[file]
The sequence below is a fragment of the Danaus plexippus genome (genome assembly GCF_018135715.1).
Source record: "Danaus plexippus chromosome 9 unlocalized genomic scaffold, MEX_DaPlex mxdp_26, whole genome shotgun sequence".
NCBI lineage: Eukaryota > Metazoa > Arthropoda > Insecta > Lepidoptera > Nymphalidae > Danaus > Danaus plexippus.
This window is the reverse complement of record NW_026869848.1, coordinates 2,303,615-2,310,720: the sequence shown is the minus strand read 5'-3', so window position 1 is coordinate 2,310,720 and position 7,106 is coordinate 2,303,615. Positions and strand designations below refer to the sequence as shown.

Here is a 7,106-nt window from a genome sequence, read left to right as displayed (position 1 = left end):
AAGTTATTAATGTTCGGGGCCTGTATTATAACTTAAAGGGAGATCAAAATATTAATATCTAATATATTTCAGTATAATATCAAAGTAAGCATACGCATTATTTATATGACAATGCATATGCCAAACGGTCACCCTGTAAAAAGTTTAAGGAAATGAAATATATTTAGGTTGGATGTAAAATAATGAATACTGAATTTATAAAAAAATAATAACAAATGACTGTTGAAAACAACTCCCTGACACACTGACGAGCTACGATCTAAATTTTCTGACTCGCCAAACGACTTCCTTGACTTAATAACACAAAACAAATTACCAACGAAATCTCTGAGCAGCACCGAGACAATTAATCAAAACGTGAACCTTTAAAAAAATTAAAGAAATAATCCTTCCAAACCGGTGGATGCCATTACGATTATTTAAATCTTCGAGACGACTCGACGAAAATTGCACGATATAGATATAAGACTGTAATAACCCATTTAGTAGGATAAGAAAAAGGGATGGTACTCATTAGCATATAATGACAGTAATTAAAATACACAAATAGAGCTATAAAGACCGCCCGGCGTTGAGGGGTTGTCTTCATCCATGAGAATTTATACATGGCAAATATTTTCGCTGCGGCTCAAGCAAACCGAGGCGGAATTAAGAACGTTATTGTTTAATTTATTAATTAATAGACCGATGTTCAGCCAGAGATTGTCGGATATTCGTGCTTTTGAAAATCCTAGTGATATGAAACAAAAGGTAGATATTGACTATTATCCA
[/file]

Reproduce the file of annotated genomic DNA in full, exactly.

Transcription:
The sequence below is a fragment of the Danaus plexippus genome (genome assembly GCF_018135715.1).
Source record: "Danaus plexippus chromosome 9 unlocalized genomic scaffold, MEX_DaPlex mxdp_26, whole genome shotgun sequence".
NCBI lineage: Eukaryota > Metazoa > Arthropoda > Insecta > Lepidoptera > Nymphalidae > Danaus > Danaus plexippus.
This window is the reverse complement of record NW_026869848.1, coordinates 2,303,615-2,310,720: the sequence shown is the minus strand read 5'-3', so window position 1 is coordinate 2,310,720 and position 7,106 is coordinate 2,303,615. Positions and strand designations below refer to the sequence as shown.

Here is a 7,106-nt window from a genome sequence, read left to right as displayed (position 1 = left end):
AAGTTATTAATGTTCGGGGCCTGTATTATAACTTAAAGGGAGATCAAAATATTAATATCTAATATATTTCAGTATAATATCAAAGTAAGCATACGCATTATTTATATGACAATGCATATGCCAAACGGTCACCCTGTAAAAAGTTTAAGGAAATGAAATATATTTAGGTTGGATGTAAAATAATGAATACTGAATTTATAAAAAAATAATAACAAATGACTGTTGAAAACAACTCCCTGACACACTGACGAGCTACGATCTAAATTTTCTGACTCGCCAAACGACTTCCTTGACTTAATAACACAAAACAAATTACCAACGAAATCTCTGAGCAGCACCGAGACAATTAATCAAAACGTGAACCTTTAAAAAAATTAAAGAAATAATCCTTCCAAACCGGTGGATGCCATTACGATTATTTAAATCTTCGAGACGACTCGACGAAAATTGCACGATATAGATATAAGACTGTAATAACCCATTTAGTAGGATAAGAAAAAGGGATGGTACTCATTAGCATATAATGACAGTAATTAAAATACACAAATAGAGCTATAAAGACCGCCCGGCGTTGAGGGGTTGTCTTCATCCATGAGAATTTATACATGGCAAATATTTTCGCTGCGGCTCAAGCAAACCGAGGCGGAATTAAGAACGTTATTGTTTAATTTATTAATTAATAGACCGATGTTCAGCCAGAGATTGTCGGATATTCGTGCTTTTGAAAATCCTAGTGATATGAAACAAAAGGTAGATATTGACTATTATCCA